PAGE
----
Second Sight #2

Second Sight #2

Writer: David Hine Artist: Alberto Ponticelli Publisher: Aftershock Comics Release Date: March 16, 2016 Cover Price: $3.99 Critic Reviews: 3 User Reviews: 2
8.3Critic Rating
8.5User Rating

Ray Pilgrim and his daughter Toni are digging deeper into the activities of the sinister Wednesday Club...but just as they find the evidence that will reveal the faces behind the masks, their key informant disappears. The only way to find him is for Ray to break a twenty-year-old promise and take the drug that could trigger his psychic abilities--or drive him back into a state of psychotic delusion!

  • 10
    Comic Crusaders - Johnny Hughes Mar 16, 2016

    I can not say enough good things about AfterShock Comics. Their roster of quality of books is impressive. With each book situated in what appears to be their own world, the avenues for prolonged storytelling may falter down the line. However, the publisher seems to be aware of this limitation with new series' scheduled for April to further their roster of books. Read Full Review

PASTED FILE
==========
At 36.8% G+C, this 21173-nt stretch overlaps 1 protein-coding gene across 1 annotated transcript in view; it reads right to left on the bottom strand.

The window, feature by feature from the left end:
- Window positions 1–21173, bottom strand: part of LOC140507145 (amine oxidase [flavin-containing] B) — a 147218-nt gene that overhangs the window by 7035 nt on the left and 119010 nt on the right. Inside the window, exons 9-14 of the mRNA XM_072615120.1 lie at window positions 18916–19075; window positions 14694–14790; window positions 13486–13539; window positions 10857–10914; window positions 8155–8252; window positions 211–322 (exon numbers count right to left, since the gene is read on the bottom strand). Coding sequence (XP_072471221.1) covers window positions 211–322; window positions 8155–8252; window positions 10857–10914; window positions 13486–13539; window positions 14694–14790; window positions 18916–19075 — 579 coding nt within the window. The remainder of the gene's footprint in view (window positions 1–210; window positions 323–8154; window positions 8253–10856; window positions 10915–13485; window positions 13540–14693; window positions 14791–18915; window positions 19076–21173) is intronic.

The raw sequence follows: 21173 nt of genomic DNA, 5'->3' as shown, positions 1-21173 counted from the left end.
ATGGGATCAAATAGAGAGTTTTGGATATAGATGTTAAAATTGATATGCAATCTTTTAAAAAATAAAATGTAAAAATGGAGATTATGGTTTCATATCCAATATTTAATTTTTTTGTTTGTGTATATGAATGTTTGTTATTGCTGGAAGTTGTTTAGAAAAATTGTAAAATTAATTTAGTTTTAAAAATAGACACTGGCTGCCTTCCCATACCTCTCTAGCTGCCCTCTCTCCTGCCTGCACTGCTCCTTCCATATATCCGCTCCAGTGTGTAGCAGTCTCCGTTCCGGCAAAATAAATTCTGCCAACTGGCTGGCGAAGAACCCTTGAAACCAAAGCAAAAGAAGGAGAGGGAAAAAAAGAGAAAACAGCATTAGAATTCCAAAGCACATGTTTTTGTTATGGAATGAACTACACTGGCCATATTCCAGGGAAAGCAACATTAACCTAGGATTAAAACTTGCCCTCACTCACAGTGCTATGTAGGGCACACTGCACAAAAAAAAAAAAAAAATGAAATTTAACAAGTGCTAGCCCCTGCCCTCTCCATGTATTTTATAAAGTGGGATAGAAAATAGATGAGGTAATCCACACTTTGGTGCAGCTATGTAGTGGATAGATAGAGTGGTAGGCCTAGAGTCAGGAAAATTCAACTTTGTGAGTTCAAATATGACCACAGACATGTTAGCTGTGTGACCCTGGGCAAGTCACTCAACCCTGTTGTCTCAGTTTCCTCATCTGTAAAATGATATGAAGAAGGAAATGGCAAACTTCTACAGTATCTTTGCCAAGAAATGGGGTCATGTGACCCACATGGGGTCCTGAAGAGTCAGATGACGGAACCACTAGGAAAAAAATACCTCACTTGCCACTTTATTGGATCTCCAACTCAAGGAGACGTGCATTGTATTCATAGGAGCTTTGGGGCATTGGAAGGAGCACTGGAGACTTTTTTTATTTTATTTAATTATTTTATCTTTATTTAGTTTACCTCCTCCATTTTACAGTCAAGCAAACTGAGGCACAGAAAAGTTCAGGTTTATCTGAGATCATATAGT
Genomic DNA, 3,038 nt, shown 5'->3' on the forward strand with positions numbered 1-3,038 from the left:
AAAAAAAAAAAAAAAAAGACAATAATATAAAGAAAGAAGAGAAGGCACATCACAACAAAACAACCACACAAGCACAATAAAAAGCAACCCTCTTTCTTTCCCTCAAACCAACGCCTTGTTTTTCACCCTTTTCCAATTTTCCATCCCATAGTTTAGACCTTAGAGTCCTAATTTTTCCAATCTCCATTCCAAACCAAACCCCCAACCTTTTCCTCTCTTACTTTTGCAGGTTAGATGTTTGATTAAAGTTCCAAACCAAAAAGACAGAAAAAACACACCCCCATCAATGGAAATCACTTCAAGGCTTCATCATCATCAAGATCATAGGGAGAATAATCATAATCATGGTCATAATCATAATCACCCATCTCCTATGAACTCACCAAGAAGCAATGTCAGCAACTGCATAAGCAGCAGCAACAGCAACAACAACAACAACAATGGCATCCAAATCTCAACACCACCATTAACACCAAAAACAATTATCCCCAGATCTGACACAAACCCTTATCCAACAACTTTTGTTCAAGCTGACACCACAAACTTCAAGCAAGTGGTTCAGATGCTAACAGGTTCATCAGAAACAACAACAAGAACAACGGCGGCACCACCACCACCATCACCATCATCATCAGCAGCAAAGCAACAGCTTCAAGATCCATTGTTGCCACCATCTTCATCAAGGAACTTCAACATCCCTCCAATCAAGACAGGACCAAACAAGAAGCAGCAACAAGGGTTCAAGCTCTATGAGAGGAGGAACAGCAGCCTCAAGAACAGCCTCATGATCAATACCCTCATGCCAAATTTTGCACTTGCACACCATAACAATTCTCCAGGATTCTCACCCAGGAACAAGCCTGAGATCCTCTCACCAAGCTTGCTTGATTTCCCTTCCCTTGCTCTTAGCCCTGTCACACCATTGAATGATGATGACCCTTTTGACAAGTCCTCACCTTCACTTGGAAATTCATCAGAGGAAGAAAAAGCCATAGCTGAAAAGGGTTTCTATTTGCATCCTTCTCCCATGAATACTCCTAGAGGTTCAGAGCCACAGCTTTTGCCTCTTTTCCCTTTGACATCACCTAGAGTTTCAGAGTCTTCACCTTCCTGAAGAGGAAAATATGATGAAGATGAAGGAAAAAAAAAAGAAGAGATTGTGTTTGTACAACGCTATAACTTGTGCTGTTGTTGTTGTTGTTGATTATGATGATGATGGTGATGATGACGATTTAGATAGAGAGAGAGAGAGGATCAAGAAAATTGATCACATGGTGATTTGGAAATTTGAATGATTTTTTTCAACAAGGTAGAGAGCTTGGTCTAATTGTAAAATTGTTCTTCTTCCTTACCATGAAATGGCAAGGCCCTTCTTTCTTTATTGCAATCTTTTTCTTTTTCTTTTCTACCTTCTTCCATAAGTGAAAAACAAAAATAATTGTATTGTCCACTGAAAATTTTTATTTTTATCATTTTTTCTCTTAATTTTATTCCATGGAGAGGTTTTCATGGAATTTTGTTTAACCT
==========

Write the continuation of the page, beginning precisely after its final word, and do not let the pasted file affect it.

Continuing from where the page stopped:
• 8.0
    Big Comic Page - Andrew McGlinn Mar 16, 2016

    This is a strong second issue that does an amazing job of drawing you into the story by teasing out layers to the character's background. I have to confess to loving this type of story construction; I don't need instant satisfaction and I'm happy to sit in for the long haul. Judging by the quality of the first two issues I've little doubt Second Sight will be another successful title for Aftershock. Even if you do find the pace of this issue a little slow for you, I'm pretty sure two panels in the last five pages will have the most distracted of readers turn their head and take notice. Read Full Review

  • 7.0
    Doom Rocket - Scott Southard Mar 17, 2016

    The book has it's moments of Palahniuk-esque extremism, but for the most part, it's not difficult to bypass. The moments of true heart outweigh the schlocky ultra-violence and hit a chord that's not unlike an Aronofsky film or something from Flannery O'Connor. And Hine's thematic use of narratively transplanting the reader into other people's thoughts is decidedly a tremendousexercise in empathy. Not only do we see the victims' pure fear, but we see the horror that has brought these killers to mayhem. I don't know if that'sgood or bad, but it's definitely not something you see on TV everyday. The power of the comic book medium keepsSecond Sightfrom stumbling on its own tropes. Read Full Review

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